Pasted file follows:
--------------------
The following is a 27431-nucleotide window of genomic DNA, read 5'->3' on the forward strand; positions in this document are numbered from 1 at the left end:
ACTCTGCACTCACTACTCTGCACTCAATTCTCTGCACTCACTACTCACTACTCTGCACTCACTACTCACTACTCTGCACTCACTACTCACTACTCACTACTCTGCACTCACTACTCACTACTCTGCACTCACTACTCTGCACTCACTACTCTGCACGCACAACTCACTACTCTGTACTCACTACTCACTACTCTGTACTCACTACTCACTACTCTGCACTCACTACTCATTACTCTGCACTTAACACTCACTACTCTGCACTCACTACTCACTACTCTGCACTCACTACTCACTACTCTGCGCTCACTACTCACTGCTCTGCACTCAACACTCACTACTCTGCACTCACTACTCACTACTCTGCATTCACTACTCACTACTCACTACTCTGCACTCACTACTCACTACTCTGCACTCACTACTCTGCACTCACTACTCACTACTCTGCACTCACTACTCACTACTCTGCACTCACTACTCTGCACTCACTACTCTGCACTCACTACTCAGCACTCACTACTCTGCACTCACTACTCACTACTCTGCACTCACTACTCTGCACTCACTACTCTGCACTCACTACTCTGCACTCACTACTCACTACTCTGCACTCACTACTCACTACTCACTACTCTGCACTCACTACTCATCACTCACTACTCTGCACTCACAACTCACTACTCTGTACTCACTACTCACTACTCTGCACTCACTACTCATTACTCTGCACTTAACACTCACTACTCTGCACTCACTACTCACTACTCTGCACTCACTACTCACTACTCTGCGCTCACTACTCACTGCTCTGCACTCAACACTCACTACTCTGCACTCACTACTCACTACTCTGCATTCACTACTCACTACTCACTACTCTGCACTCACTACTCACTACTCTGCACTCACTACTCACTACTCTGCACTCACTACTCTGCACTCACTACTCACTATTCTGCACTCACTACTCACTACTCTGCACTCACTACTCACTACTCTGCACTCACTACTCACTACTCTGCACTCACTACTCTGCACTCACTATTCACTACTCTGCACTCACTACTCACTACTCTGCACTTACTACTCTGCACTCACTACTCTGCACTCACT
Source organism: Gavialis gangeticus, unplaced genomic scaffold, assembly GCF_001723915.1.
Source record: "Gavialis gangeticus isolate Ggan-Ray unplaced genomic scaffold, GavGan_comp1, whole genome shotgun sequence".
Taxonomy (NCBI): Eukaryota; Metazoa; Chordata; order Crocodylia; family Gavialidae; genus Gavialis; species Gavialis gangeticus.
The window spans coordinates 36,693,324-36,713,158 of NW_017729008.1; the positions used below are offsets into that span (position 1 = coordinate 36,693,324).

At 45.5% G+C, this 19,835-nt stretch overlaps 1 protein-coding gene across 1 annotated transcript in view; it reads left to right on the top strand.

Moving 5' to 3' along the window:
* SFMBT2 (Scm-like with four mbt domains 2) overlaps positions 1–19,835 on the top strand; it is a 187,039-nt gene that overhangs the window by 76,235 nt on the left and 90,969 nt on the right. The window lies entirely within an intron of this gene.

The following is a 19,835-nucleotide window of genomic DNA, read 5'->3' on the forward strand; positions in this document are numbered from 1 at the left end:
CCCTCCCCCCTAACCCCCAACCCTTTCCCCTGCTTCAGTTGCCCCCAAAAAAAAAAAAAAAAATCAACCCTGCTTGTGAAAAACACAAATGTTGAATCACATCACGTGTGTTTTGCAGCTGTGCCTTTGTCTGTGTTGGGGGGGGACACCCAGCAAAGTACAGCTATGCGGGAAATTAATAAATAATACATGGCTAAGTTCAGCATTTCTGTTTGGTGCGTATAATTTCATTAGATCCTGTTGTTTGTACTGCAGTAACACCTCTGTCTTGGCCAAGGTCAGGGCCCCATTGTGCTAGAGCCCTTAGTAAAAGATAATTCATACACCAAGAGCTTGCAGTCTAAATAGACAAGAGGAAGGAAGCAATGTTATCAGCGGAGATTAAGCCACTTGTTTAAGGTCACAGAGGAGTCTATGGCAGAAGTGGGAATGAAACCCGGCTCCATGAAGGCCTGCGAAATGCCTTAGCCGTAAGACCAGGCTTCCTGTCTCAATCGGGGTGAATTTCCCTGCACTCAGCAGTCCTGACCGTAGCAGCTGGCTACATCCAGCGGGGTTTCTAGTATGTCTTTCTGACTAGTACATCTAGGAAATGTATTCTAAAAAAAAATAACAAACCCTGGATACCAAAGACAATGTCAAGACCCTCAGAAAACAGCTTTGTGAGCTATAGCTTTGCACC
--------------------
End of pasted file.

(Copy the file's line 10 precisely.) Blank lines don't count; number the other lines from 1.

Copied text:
The following is a 19,835-nucleotide window of genomic DNA, read 5'->3' on the forward strand; positions in this document are numbered from 1 at the left end: